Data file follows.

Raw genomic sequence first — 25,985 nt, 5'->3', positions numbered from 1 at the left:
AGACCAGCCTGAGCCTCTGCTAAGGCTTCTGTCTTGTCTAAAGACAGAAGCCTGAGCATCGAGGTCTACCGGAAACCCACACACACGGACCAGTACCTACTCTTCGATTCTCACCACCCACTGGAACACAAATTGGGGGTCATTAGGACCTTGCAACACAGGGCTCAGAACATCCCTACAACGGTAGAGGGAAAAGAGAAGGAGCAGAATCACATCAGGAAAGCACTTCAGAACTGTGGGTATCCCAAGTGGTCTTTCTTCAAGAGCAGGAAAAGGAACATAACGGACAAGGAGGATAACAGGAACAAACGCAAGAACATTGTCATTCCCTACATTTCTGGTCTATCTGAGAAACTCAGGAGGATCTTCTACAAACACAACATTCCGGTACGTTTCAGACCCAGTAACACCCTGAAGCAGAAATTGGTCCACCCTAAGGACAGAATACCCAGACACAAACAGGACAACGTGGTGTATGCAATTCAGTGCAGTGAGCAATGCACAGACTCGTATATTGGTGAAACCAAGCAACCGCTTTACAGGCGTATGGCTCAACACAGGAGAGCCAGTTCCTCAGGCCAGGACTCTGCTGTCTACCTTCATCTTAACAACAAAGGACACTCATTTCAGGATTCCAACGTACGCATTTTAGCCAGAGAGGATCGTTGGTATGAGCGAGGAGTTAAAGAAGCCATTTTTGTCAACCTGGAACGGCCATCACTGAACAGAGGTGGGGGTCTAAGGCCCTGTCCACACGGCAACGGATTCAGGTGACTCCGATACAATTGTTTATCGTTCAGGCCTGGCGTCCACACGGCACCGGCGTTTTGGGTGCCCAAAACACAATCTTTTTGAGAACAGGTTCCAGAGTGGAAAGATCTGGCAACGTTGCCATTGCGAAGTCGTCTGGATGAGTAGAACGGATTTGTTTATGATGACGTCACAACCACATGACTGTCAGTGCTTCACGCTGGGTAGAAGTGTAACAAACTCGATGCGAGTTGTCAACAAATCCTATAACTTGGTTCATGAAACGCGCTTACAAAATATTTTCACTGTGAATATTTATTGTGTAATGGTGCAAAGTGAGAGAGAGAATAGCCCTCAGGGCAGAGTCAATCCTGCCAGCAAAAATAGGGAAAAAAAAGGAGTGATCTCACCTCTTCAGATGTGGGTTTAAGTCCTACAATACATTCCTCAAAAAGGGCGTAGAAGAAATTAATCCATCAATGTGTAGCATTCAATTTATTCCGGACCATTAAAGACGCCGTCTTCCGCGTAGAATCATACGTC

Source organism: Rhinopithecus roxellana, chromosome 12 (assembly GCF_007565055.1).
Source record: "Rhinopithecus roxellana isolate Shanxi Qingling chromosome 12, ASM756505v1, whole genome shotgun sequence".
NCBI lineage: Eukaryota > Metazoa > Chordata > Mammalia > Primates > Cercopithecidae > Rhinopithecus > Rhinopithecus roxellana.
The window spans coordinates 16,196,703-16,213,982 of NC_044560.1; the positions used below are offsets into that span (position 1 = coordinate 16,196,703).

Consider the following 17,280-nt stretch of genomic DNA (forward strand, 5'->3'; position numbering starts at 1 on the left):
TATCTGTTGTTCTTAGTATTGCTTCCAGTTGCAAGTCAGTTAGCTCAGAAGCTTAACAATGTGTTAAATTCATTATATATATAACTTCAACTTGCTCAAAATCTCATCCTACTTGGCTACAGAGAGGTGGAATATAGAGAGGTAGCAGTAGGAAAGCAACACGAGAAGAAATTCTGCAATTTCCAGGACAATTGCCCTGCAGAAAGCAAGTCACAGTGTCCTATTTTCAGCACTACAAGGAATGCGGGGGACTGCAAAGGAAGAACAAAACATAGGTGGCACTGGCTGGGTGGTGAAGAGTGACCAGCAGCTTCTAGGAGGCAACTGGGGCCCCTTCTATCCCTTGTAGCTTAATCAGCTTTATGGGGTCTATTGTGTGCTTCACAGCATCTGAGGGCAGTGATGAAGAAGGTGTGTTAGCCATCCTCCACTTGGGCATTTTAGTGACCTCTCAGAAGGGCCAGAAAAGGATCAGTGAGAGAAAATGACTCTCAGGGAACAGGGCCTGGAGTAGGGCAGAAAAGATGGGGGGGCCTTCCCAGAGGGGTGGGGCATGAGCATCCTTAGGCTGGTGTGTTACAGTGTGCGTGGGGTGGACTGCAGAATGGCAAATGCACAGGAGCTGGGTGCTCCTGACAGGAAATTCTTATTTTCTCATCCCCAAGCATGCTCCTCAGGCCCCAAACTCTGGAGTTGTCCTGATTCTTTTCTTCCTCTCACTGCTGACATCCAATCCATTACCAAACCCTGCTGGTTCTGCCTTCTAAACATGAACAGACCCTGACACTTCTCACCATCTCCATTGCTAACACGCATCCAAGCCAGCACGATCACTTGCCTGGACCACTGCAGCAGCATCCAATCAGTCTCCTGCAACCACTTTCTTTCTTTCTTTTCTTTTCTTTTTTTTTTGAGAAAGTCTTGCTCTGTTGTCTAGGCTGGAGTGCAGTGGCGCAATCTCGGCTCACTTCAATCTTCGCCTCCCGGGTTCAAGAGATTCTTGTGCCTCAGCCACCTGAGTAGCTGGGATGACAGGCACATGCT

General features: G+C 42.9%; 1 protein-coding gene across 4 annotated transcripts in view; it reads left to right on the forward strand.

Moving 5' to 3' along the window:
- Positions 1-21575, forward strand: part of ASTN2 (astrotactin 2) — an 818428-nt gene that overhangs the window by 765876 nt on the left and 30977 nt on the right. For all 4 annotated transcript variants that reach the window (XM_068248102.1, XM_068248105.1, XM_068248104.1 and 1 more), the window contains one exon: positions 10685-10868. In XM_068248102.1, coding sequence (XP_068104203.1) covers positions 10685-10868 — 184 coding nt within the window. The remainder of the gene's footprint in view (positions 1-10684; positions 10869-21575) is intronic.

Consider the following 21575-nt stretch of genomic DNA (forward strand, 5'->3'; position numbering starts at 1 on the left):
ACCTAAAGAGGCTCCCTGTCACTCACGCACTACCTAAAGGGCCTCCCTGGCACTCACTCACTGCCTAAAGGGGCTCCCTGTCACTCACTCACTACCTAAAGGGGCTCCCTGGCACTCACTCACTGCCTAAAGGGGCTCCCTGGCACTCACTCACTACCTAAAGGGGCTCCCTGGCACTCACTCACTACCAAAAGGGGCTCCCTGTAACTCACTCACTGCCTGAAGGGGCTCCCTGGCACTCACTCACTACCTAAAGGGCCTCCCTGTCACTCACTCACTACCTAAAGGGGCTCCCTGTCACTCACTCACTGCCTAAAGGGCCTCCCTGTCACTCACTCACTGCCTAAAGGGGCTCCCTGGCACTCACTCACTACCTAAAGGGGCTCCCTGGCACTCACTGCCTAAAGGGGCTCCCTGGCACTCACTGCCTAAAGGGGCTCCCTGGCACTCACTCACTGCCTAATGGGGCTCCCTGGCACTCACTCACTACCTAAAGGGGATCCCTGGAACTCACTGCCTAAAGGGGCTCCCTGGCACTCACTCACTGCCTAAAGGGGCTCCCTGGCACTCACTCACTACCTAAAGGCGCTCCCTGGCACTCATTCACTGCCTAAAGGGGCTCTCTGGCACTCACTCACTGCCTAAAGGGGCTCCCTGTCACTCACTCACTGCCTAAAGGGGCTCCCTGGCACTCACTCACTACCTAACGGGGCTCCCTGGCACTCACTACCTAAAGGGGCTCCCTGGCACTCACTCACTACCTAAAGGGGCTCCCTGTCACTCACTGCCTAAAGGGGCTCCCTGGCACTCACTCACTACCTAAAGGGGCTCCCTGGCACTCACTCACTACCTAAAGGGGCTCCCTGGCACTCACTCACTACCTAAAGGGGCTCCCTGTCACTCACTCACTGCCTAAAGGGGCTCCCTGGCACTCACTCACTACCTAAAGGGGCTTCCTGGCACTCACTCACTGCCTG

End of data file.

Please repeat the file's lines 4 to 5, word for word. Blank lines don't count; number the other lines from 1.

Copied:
Source record: "Rhinopithecus roxellana isolate Shanxi Qingling chromosome 12, ASM756505v1, whole genome shotgun sequence".
NCBI lineage: Eukaryota > Metazoa > Chordata > Mammalia > Primates > Cercopithecidae > Rhinopithecus > Rhinopithecus roxellana.